The Staudt laboratory has conducted RNA interference genetic screens for genes required for the proliferation and/or survival of human cell lines representing various subtypes of lymphoma and multiple myeloma. In diffuse large B cell lymphoma (DLBCL), previous work in the Staudt laboratory demonstrated that the anti-apoptotic NF-kB pathway is constitutively active in the activated B cell-like (ABC) subtypes of DLBCL but not the germinal center B cell-like (GCB) subtype of DLBCL, but the mechanisms underlying this abnormal signaling were enigmatic. The laboratory therefore conducted an RNAi screen in ABC and GCB DLBCL cell lines, searching for shRNAs that were selectively toxic for ABC DLBCL cells. This effort revealed that a signaling complex comprised of CARD11, MALT1, and BCL10 is required for the survival of ABC but not GCB DLBCL cell lines. In normal lymphocytes, this CARD11 complex engages the NF-kB pathway during antigen receptor signaling. The Staudt laboratory demonstrated that this signaling complex is responsible for the constitutive activation of the NF-kB pathway in ABC DLBCLs. An RNAi screen uncovered a crucial dependency of multiple myeloma cells on IRF4, a lymphoid-restricted transcriptional factor that is required for both lymphocyte activation and for plasmacytic differentiation. IRF4 knockdown by RNAi was toxic to 10 different myeloma cell lines representing many of the known genetic subtypes of this cancer. Of note, IRF4 is not translocated, amplified or mutated in most cases of multiple myeloma, and thus the dependency of myeloma cells on IRF4 exemplifies a new concept in cancer biology known as non-oncogene addiction. These results establish IRF4 as an important new therapeutic target in this lethal cancer. Most recently, our Achilles heel screens allowed us to define a chronic active form of B cell receptor (BCR) signaling that activates NF-kB in ABC DLBCLs with wild type CARD11. Such ABC DLBCLs die upon knockdown of BCR signaling components, including subunits of the B cell receptor itself. ABC DLBCLs have prominent clusters of the BCR in the plasma membrane, similar to antigen-stimulated normal B cells. Cancer gene resequencing revealed that over one fifth of ABC DLBCLs have mutations in the CD79B or CD79A subunits of the BCR. The most common mutations, present in 18% of ABC DLBCLs, involved a single tyrosine of the BCR signaling subunit, CD79B. These mutations affect the critical ITAM signaling motif, generating BCRs that avoid negative autoregulation by the LYN tyrosine kinase. Importantly, the BCR pathway offers a wealth of targets that can be exploited therapeutically, including several protein kinases (SRC-family kinases, SYK, BTK, PKCbeta) as well as PI(3) kinase. Dasatinib, a clinically available kinase inhibitor that targets BTK and SRC-family kinases, kills ABC DLBCL cells by blocking their chronic active BCR signaling. An important new initiative in the past year was the construction of a new RNAi library that targets each gene with 12 shRNAs. This approach allows us to identify effective shRNAs that do not have appreciable off-target effects. This library targets all protein kinases, PI(3) kinase pathway component, and other regulatory proteins relevant to lymphoid malignancies. Using this new library we have embarked on an ambitious project to screen more than 50 cell line models of various lymphoid malignancies, searching for pathways that are selectively required for the proliferation and survival of particular cancer subtypes. A recent success was the identification of the MYD88 signaling pathway as essential for the survival of ABC DLBCL cells. MYD88 is a key adapter protein in the signaling pathway downstream of Toll-like receptors in innate immune cells. The RNAi screen identified shRNAs targeting MYD88 and its assocatiated kinase IRAK1 as toxic for ABC DLBCL cells but not for cell line models of other lymphoma subtypes. This led us to discover recurrent mutations in MYD88 that create mutant isoforms that spontaneously activate the NF-kB pathway and are oncogenic. We investigated a recurrent amplicon in primary mediastinal large B cell lymphoma (PMBL) and Hodgkin lymphoma on chromosome 9p24 using RNAi screens. We uncovered three essential genes using an RNAi screen: JAK2, JMJD2C, and RANBP6. We showed that the kinase activity of JAK2 is activated in these lymphomas by autocrine IL-13 signaling. Surprisingly, JAK2 cooperated with JMJD2C in promoting survival of these lymphoma cells. JMJD2C is a histone H3K9 demethylase, which activates gene expression by removing this histone mark, thereby preventing the recruitment of the heterochromatin protein HP-1 alpha. We traced the synergism between JAK2 and JMJD2C to cooperative epigenetic modification of chromatin. JAK2 acts in the nucleus of these lymphoma cells to phosphorylate the histone H3 tail on tyrosine 41, which also blocks recruitment of HP-1 alpha. A major target of epigenetic modication by JAK2 and JMJD2C is MYC, but in addition, these two proteins modify the chromatin structure of several hundred protein-coding genes. Importantly, drugs that target JAK2 kill these lymphoma cells. RNA interference screening has proven highly successful in unraveling the key survival pathways in Burkitt lymphoma. We discovered that knockdown of the transcription factor TCF3 was lethal to Burkitt lymphoma cell lines, but not to cell line models of other aggressive lymphomas. By RNA resequencing, we found that TCF3 and its negative regulator are mutated in 70% of cases of sporadic Burkitt lymphoma, leading to TCF3 dependency. Our RNA interference screens also demonstrated that about two thirds of Burkitt lymphoma cell lines depend upon tonic signaling from the B cell receptor (BCR). Further, we discovered that TCF3 amplifies this tonic BCR signaling. Finally, we discovered that Burkitt lymphoma cell lines require cyclin D3/CDK6 for cell cycle progression. RNA resequencing revealed oncogenic activating mutations in cyclin D3 in 38% of cases. Surprisingly, pharmacologic inhibition of CDK6 causes apoptotis of Burkitt lymphoma cell lines and induced regression of established Burkitt lymphoma xenografts. Recent RNAi efforts have identified new vulnerabilities in multiple myeloma. In particular, we showed that caspase-10 is required for the survival of all multiple myeloma cell lines. Caspase-10 prevents autophagic cell death and represents a new therapeutic target in this disease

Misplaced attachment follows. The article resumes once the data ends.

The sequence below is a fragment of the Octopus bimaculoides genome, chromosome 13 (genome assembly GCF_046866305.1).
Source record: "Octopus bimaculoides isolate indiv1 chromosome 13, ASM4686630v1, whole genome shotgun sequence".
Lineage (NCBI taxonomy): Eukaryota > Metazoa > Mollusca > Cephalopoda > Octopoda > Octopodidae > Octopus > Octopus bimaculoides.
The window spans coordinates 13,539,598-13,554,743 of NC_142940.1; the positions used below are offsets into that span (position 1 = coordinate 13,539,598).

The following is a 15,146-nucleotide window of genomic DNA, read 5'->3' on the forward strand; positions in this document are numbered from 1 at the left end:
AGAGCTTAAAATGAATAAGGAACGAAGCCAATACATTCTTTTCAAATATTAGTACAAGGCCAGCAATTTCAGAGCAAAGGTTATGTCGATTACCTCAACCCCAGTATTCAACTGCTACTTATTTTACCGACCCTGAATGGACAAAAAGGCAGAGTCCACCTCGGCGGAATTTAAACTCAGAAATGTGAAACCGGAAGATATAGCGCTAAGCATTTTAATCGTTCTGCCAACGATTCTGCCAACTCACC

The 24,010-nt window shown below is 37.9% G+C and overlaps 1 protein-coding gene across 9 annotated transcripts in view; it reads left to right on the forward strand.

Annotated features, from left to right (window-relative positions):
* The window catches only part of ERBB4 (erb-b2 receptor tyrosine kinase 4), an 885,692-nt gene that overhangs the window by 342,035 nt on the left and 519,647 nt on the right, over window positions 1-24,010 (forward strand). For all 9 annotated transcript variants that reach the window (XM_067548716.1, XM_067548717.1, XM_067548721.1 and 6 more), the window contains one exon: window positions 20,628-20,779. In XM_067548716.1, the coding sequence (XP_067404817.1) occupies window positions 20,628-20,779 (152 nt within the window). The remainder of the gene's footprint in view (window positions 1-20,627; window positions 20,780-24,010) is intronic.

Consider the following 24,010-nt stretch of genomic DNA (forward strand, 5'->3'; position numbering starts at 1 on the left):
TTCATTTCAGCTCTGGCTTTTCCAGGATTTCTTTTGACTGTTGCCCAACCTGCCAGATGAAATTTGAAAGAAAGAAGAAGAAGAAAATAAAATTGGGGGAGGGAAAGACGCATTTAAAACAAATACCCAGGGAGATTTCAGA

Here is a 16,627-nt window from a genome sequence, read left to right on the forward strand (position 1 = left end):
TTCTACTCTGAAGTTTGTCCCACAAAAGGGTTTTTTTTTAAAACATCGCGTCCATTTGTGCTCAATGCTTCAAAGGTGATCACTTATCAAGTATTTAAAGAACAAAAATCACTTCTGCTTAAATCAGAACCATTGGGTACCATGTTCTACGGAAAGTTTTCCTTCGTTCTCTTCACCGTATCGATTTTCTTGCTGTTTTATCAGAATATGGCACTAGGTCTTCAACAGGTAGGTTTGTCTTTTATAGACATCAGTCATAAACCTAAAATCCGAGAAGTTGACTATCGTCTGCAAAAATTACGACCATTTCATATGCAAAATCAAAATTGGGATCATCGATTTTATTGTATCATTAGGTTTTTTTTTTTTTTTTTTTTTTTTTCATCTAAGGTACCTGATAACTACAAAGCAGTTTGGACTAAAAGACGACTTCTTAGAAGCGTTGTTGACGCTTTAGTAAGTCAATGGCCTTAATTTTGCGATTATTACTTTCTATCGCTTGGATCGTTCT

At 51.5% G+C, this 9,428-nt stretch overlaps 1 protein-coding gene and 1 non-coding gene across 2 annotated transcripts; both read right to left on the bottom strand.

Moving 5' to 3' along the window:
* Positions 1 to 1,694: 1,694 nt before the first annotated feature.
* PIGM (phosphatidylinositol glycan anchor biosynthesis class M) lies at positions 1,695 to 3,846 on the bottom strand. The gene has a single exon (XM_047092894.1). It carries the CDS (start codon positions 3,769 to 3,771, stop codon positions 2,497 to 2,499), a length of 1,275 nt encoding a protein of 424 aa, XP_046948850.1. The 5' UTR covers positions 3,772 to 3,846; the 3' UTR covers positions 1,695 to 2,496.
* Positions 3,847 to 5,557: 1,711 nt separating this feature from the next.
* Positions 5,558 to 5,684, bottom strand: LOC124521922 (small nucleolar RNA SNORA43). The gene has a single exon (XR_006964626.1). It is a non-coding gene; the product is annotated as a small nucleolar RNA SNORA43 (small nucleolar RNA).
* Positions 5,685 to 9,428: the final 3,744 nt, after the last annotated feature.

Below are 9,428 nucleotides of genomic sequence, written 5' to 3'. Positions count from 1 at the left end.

Agency
National Institute of Health (NIH)
Institute
National Cancer Institute (NCI)
Type
Investigator-Initiated Intramural Research Projects (ZIA)
Project #
1ZIABC011007-06
Application #
8763302
Study Section
Project Start
Project End
Budget Start
Budget End
Support Year
6
Fiscal Year
2013
Total Cost
$1,407,103
Indirect Cost
Name
National Cancer Institute Division of Basic Sciences
Department
Type
DUNS #
City
State
Country
Zip Code
Yeung, C L; Ngo, V N; Grohar, P J et al. (2013) Loss-of-function screen in rhabdomyosarcoma identifies CRKL-YES as a critical signal for tumor growth. Oncogene :
Bidere, Nicolas; Ngo, Vu N; Lee, Jeansun et al. (2009) Casein kinase 1alpha governs antigen-receptor-induced NF-kappaB activation and human lymphoma cell survival. Nature 458:92-6
Shaffer, Arthur L; Emre, N C Tolga; Lamy, Laurence et al. (2008) IRF4 addiction in multiple myeloma. Nature 454:226-31
Lam, Lloyd T; Davis, R Eric; Ngo, Vu N et al. (2008) Compensatory IKKalpha activation of classical NF-kappaB signaling during IKKbeta inhibition identified by an RNA interference sensitization screen. Proc Natl Acad Sci U S A 105:20798-803